Our letters section and your opportunity to weigh in and be heard. Send us your thoughts and profundities. You can contact us here.

A call to arms

Dear Editors,

Reading last week's top story, preserving our roadless areas and open space is an ongoing problem and constant fight. It's so unfortunate that our government is disregarding the future of our lands and allowing corporate greed to intervene. Several years ago, Earth First! members took action and started driving spikes into pine trees in the HD Mountains to preserve those old growth stands from invading oil company activity. It worked for a while, since the companies' employees were in grave danger while operating chainsaws. I think the only way our government will listen to the people of America nowadays is when we stand up to the redneck-oilman president with anything that will deter/delay development of our natural treasures. It's never good conduct in resorting to Earth First! or ELF tactics, but if guerilla warfare raises brows and concern, then so it be! A call to arms, the war has started!

DL Ortiz,
via e-mail

Safe passage to Raider Ridge

Dear Editors,

Our family lives in Hillcrest Greens. I am writing in support of the Raider Ridge Trail that is being discussed.

Being an eight-year Durango resident, I started mountain biking only a few of years ago. I had seen the "scars" (trails) above Chapman Hill area, and felt that these trails were really unsightly. I was then introduced to the Durango Mountain Park trails and some of the trails off Goeglein and up toward FLC, Animas Mountain and Horse Gulch. These trails were so well conceived, designed, built and maintained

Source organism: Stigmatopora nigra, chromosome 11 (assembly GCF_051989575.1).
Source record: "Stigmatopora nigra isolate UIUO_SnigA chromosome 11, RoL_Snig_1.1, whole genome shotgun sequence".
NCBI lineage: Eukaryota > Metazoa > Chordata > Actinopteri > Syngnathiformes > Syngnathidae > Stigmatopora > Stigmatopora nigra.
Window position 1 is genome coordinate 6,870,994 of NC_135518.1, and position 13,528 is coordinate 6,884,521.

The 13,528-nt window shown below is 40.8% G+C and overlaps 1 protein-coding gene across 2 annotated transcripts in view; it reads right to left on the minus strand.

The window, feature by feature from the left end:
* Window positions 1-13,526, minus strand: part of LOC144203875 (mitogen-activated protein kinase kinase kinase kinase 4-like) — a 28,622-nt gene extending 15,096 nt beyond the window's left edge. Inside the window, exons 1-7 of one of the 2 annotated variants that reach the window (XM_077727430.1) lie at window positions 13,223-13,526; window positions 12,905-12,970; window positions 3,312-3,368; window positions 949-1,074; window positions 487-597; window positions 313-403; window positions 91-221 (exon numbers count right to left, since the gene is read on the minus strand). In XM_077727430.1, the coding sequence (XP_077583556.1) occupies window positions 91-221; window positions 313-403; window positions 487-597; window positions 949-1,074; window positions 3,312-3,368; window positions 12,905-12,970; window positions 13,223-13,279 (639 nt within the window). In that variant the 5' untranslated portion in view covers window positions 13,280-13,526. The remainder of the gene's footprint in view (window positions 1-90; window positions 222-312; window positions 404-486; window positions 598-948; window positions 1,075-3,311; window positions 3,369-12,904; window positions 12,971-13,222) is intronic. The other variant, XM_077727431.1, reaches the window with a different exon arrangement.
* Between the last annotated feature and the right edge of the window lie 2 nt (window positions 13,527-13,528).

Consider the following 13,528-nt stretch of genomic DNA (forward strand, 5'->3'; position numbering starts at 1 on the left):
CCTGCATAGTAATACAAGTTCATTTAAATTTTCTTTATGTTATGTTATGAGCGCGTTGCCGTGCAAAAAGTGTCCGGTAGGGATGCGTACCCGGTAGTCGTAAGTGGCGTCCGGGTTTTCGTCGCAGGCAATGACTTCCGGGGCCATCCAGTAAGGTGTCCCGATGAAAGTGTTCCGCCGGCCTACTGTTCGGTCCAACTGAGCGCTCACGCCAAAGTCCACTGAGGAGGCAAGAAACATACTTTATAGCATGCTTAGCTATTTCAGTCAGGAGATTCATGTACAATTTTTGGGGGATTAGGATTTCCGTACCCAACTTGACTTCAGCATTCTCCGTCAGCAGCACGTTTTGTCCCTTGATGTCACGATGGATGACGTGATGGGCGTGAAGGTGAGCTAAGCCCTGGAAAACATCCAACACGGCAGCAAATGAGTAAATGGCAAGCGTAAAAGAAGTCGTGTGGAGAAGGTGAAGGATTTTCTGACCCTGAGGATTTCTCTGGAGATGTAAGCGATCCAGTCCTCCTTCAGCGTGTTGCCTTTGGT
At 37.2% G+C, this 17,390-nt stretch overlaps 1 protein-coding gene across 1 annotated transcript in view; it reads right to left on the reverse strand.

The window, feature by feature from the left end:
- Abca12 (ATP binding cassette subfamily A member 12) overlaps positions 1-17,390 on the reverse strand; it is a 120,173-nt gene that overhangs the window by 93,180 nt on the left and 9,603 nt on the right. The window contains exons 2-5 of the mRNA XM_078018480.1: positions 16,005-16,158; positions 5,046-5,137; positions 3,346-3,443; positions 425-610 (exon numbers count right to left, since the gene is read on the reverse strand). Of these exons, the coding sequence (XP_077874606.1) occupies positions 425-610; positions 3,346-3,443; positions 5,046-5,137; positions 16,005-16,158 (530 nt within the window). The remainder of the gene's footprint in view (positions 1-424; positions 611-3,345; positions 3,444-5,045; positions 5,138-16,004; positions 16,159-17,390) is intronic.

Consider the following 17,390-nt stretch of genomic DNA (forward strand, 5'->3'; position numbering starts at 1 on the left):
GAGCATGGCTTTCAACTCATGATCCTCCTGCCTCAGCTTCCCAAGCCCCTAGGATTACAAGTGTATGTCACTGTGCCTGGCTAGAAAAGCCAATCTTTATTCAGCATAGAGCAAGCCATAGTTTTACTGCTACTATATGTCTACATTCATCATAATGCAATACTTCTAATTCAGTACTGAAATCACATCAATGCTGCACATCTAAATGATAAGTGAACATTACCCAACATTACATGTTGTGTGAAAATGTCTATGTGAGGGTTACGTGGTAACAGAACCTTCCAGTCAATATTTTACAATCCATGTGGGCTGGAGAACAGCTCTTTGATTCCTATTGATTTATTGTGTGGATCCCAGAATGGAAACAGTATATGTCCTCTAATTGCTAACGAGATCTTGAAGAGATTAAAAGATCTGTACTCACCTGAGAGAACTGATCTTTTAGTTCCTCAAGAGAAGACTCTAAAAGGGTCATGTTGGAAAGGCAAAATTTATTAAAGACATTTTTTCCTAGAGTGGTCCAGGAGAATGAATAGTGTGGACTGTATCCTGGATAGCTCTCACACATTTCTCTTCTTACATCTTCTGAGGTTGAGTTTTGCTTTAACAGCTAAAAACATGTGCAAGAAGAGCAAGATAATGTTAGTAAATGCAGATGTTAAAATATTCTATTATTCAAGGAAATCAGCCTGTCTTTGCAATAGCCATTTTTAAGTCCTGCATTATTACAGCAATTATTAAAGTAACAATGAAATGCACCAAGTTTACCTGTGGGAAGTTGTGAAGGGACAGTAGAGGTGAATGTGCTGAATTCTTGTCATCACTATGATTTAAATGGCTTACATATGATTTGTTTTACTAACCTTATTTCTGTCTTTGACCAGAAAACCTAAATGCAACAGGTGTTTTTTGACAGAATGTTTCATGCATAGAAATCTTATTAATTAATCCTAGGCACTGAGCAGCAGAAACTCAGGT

that I did not even know they existed, and with minor exceptions, they remain so now. Trails CAN be built that are virtually invisible and are responsibly maintained.

We have two young children who can't walk very far before tiring out. My wife and I own our own business and therefore have very limited free time. Thus, if we want to hike with the kids we must drive to the Horse Gulch area, or over to the college or to the Durango Mountain Park. We love to hike with our kids but would like a trailhead within walking distance where we could actually get up on Raider Ridge, where we could see town and the beauty of the distant mountains.

As for the danger of multi-user trails, I have hiked and biked hundreds of miles around here. I have had many encounters with others, including a few "tricky" close calls, but they have all been handled with consideration, apologies and no hard feelings. I have always shared the philosophy that we are all here to respect and enjoy the outdoors, and that includes giving each other kindness and "safe passage."

Matt Falkenstein,
via email

Don't take voting for granted

Dear Editors,

I recently got back from Ghana, West Africa. After decades of military coups and dictatorships, Ghanaians finally voted in a free election in 2000. That was just four years ago. Ghana today is a vibrant, loud, argumentative democracy where everyone has an opinion and everyone considers it a PRIVILEGE to vote in elections (and not have to risk their lives to do so).

We are spoiled here in the U.S. We take our democracy and our chances to vote for granted. Most of us ignore election days: only 7 percent of Coloradoans bothered voting in the 2002 Primary. No wonder we get candidates we don't respect. This year,democracy begins on Aug. 10 when we are allowed to go to the primaries to decide on candidates for the November ballot. It is your primary right to vote on Aug. 10; 4 make it your primary responsibility.

Pick the candidate for U.S. Senate who is working unbelievably hard in this race because he is such a committed public servant, not the paid politicians or the corporate bigwig. Pick the guy who has worked his whole life as a soldier, a diplomat and an educator. Pick the guy who is a true patriot: the man who's in this race for you, not for himself. Pick the guy whose commanding officer once said he has, "Bedrock integrity, unsurpassed moral courage and standards."

Pickthe guy you can respect. On Aug. 10, pick Mike Miles for US Senate. See you at the polls.

Anne Markward-

via email

The selling of Durango

To the editor,